Tuesday, March 11, 2014
An outdoor performing arts center at Bug Light Park in South Portland that could seat as many as 10,000 people would not pose a threat to other concert venues in Maine and northern New England, say those in the performing arts business.
South Portland officials are proposing an outdoor performing arts venue next to Bug Light Park. It would be built to operate in the summer and be taken down in the off-season, similar to Darling’s Waterfront Pavilion in Bangor.
2012 Press Herald file photo by Shawn Patrick Ouellette
If anything, they say, a new outdoor venue could complement existing concert facilities.
“There is absolutely room for a successful venue like that in the Portland area,” said Nick Bloom of Bloom Arts & Events, a Portland promoter who books acts for L.L. Bean’s Summer in the Park series and other northern New England performing arts locations.
Bloom and others were reacting to South Portland’s plan, unveiled Friday, for space next to Bug Light Park, a popular spot for viewing boat traffic and for kite flying. South Portland officials have been working on the plan for a performing arts center for months, said Assistant City Manager Jon Jennings, the former general manager of the Maine Red Claws basketball team who was hired earlier this year to bring jobs and businesses to the city.
The outdoor performance center, within easy walking distance of Southern Maine Community College, would be built to operate in the summer and be taken down in the off-season, similar to Darling’s Waterfront Pavilion in Bangor.
The hope is that the venue would attract big-name acts that now bypass Portland, where the city’s largest venue, the Cumberland County Civic Center, can seat only 8,000 people.
The 9-acre Bug Light Park is the terminus for the Greenbelt Walkway and home to the South Portland Historical Society. The outdoor venue, tentatively named the South Portland Performing Arts Venue, would be next to the water immediately east of the park on land owned by Portland Pipe Line Corp.
The city is also talking to Casco Bay Lines about ferry service to the park to mitigate potential parking problems and traffic congestion in the area.
There are no large outdoor concert facilities in the Portland area, although some events have been hosted on the Eastern Promenade, such as the daylong concert by the British folk group Mumford & Sons that drew 15,000 people last year.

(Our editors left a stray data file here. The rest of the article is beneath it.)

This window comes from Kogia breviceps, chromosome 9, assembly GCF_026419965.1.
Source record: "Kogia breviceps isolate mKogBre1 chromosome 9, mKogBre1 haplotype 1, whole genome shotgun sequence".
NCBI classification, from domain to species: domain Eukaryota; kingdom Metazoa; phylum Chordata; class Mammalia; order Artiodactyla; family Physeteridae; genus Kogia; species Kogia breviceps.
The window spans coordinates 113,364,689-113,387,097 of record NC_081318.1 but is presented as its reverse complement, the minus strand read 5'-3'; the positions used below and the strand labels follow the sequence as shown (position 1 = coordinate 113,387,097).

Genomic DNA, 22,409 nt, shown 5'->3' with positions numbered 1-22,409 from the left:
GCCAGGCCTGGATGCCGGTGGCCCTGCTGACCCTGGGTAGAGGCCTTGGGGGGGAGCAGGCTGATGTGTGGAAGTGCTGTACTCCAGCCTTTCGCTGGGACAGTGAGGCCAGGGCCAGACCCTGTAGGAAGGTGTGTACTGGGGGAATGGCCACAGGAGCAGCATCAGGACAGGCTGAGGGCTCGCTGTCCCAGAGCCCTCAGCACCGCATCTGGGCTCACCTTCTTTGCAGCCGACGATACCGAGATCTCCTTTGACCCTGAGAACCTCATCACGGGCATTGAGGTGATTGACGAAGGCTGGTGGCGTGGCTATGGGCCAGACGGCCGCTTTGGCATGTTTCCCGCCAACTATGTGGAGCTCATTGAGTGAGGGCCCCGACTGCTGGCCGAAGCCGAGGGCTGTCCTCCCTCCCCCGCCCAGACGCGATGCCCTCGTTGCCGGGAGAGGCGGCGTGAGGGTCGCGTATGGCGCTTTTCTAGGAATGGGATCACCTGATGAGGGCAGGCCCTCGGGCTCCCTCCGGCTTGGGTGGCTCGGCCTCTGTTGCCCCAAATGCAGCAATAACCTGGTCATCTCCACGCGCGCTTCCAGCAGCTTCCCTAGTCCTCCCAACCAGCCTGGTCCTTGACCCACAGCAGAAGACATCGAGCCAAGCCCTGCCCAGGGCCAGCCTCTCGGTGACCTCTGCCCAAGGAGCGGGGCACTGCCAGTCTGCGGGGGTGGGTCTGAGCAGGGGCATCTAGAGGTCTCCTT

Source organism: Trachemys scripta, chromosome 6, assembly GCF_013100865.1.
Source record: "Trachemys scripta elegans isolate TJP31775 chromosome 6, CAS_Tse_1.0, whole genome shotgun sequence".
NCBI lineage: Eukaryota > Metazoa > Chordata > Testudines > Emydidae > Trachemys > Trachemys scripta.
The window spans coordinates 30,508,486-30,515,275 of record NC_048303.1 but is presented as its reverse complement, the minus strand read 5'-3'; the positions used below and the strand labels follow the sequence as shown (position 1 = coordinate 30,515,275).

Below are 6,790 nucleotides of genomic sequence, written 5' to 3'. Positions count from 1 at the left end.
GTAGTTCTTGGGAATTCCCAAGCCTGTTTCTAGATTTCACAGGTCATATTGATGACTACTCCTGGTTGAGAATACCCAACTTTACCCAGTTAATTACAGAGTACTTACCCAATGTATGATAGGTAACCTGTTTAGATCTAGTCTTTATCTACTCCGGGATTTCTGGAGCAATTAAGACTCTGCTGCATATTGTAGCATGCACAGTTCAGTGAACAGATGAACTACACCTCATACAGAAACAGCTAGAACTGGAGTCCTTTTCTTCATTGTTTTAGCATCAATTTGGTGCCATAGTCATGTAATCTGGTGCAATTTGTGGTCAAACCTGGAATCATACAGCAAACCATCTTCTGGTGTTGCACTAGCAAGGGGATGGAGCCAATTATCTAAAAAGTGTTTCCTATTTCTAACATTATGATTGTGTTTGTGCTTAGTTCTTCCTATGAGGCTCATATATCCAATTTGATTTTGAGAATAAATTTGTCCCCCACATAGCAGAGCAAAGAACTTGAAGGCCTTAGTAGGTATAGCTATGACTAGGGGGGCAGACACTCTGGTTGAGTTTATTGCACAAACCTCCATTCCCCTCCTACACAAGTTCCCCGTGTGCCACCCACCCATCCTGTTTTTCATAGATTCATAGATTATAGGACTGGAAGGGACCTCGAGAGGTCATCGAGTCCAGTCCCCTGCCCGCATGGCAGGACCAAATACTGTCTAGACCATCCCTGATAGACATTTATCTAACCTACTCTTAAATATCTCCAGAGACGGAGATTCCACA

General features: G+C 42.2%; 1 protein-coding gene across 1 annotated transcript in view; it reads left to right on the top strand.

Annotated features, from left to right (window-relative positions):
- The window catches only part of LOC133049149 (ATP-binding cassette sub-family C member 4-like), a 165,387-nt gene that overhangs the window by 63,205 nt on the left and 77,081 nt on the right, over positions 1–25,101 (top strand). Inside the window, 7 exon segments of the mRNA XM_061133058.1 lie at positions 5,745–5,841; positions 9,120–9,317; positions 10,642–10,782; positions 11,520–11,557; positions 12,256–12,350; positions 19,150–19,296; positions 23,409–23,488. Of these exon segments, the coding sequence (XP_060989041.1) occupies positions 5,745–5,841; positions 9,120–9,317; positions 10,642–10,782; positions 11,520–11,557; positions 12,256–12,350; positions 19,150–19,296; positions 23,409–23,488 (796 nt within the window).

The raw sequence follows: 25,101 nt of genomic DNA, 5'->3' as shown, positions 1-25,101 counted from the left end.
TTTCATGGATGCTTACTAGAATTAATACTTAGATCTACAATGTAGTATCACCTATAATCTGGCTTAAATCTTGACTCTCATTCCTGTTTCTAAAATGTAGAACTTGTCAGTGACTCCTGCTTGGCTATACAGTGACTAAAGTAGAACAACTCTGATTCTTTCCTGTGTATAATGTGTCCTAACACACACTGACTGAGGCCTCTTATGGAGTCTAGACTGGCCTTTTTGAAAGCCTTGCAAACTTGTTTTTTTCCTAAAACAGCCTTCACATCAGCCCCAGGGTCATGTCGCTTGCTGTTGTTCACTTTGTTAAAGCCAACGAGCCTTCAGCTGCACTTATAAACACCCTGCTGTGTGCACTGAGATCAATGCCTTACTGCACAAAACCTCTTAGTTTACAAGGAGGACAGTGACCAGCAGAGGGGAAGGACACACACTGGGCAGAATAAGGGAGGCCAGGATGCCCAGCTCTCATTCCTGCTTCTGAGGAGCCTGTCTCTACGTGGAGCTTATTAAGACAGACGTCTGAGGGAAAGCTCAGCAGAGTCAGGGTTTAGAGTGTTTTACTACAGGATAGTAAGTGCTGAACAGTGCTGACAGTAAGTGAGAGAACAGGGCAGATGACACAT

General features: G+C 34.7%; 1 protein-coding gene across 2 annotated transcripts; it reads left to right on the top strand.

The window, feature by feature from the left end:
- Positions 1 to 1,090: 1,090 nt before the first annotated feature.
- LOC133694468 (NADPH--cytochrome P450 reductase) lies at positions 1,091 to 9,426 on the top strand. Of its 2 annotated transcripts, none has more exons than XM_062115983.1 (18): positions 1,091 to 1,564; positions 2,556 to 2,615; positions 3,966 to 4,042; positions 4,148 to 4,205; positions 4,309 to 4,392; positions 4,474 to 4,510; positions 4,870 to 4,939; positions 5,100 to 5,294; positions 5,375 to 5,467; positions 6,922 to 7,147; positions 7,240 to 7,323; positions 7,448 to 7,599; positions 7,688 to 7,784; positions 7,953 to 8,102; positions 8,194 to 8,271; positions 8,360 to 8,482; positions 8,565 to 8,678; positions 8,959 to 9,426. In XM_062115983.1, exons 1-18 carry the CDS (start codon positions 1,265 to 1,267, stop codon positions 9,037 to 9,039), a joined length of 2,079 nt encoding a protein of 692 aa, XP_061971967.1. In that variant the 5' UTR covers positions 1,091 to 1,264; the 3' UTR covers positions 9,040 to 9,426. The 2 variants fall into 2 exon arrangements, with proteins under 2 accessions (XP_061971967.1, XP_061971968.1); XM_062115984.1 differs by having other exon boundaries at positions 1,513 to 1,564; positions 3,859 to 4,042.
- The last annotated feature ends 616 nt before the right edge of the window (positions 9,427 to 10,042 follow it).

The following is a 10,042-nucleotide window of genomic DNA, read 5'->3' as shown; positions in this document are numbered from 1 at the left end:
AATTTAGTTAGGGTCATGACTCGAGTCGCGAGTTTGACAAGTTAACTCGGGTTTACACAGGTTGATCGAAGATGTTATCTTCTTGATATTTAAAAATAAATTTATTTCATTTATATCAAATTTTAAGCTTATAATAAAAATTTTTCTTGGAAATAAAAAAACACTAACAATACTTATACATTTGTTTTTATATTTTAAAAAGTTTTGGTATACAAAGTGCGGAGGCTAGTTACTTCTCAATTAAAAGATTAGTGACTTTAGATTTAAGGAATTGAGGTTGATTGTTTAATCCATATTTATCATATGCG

Other outdoor locations in northern New England include Darling’s Waterfront Pavilion on the Penobscot River in Bangor, which can seat 16,000 and where Bob Dylan, Sting, Jason Mraz and Keith Urban have appeared, and the Bank of New Hampshire Pavilion at Meadowbrook – formerly known as Meadowbrook Farm, on Lake Winnipesaukee in Gilford, N.H. – an amphitheater that can seat 8,000 and has attracted John Mayer, Ke$ha and other acts.
Bloom said a South Portland performance space, if marketed right, would not necessarily compete with other outdoor venues, including in Bangor, now the leader in outdoor performance venues in northern New England.
He said Darling’s Waterfront Pavilion tends to book heavy metal and country music.
“They have a very different ticket buyer and demographic than what you can do down here,” said Bloom.
Bloom said Portland could draw from the Boston market and aim at ticket buyers whose musical tastes run more toward acts such as the Dave Matthews Band and other alternative rock musicians.
John Porter, chief executive officer and president of the Bangor Region Chamber of Commerce, said he is not worried about competition from the southern part of the state.
He said the Bangor waterfront venue draws from rural Maine and eastern Canada. He said it has been a huge success and a big boost to the local economy.
“Anytime there is a concert, we sell out of every hotel in the city. If there is a big show, particularly the country acts, the hotels will get sold out all the way down to Waterville,” said Porter.
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